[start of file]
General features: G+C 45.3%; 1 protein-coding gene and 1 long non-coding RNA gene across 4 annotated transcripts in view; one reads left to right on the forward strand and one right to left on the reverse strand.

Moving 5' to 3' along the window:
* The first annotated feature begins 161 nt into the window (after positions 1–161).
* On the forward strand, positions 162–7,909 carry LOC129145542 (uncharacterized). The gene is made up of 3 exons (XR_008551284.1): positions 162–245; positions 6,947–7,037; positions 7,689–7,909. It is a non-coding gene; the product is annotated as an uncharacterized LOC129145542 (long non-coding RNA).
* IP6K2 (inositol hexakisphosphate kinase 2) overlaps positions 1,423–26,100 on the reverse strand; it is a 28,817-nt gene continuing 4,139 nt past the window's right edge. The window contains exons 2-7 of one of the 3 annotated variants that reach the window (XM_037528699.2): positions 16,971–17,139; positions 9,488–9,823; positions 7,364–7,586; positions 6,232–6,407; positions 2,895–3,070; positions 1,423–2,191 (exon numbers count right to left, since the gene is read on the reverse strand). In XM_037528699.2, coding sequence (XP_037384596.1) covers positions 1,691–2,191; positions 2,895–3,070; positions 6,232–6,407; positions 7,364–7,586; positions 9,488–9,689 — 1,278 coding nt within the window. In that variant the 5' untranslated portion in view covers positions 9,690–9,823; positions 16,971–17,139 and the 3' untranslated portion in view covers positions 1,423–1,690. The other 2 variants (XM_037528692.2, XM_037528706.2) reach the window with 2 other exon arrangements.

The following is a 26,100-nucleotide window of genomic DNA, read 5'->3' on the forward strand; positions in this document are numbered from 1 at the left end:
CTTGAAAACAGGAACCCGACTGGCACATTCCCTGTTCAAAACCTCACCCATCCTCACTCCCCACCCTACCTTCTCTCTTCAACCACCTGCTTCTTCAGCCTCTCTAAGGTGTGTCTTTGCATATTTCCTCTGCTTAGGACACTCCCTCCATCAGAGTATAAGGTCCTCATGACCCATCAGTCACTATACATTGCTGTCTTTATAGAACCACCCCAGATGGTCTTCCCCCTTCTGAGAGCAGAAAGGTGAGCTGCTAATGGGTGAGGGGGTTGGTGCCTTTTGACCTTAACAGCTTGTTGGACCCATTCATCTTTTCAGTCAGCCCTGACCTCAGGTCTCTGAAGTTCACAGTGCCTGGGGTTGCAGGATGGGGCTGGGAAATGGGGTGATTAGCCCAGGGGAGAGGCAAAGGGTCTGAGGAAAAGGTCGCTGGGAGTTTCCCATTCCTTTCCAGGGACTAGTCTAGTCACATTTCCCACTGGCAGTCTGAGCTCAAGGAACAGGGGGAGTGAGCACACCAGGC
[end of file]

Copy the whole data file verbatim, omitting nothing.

General features: G+C 45.3%; 1 protein-coding gene and 1 long non-coding RNA gene across 4 annotated transcripts in view; one reads left to right on the forward strand and one right to left on the reverse strand.

Moving 5' to 3' along the window:
* The first annotated feature begins 161 nt into the window (after positions 1–161).
* On the forward strand, positions 162–7,909 carry LOC129145542 (uncharacterized). The gene is made up of 3 exons (XR_008551284.1): positions 162–245; positions 6,947–7,037; positions 7,689–7,909. It is a non-coding gene; the product is annotated as an uncharacterized LOC129145542 (long non-coding RNA).
* IP6K2 (inositol hexakisphosphate kinase 2) overlaps positions 1,423–26,100 on the reverse strand; it is a 28,817-nt gene continuing 4,139 nt past the window's right edge. The window contains exons 2-7 of one of the 3 annotated variants that reach the window (XM_037528699.2): positions 16,971–17,139; positions 9,488–9,823; positions 7,364–7,586; positions 6,232–6,407; positions 2,895–3,070; positions 1,423–2,191 (exon numbers count right to left, since the gene is read on the reverse strand). In XM_037528699.2, coding sequence (XP_037384596.1) covers positions 1,691–2,191; positions 2,895–3,070; positions 6,232–6,407; positions 7,364–7,586; positions 9,488–9,689 — 1,278 coding nt within the window. In that variant the 5' untranslated portion in view covers positions 9,690–9,823; positions 16,971–17,139 and the 3' untranslated portion in view covers positions 1,423–1,690. The other 2 variants (XM_037528692.2, XM_037528706.2) reach the window with 2 other exon arrangements.

The following is a 26,100-nucleotide window of genomic DNA, read 5'->3' on the forward strand; positions in this document are numbered from 1 at the left end:
CTTGAAAACAGGAACCCGACTGGCACATTCCCTGTTCAAAACCTCACCCATCCTCACTCCCCACCCTACCTTCTCTCTTCAACCACCTGCTTCTTCAGCCTCTCTAAGGTGTGTCTTTGCATATTTCCTCTGCTTAGGACACTCCCTCCATCAGAGTATAAGGTCCTCATGACCCATCAGTCACTATACATTGCTGTCTTTATAGAACCACCCCAGATGGTCTTCCCCCTTCTGAGAGCAGAAAGGTGAGCTGCTAATGGGTGAGGGGGTTGGTGCCTTTTGACCTTAACAGCTTGTTGGACCCATTCATCTTTTCAGTCAGCCCTGACCTCAGGTCTCTGAAGTTCACAGTGCCTGGGGTTGCAGGATGGGGCTGGGAAATGGGGTGATTAGCCCAGGGGAGAGGCAAAGGGTCTGAGGAAAAGGTCGCTGGGAGTTTCCCATTCCTTTCCAGGGACTAGTCTAGTCACATTTCCCACTGGCAGTCTGAGCTCAAGGAACAGGGGGAGTGAGCACACCAGGC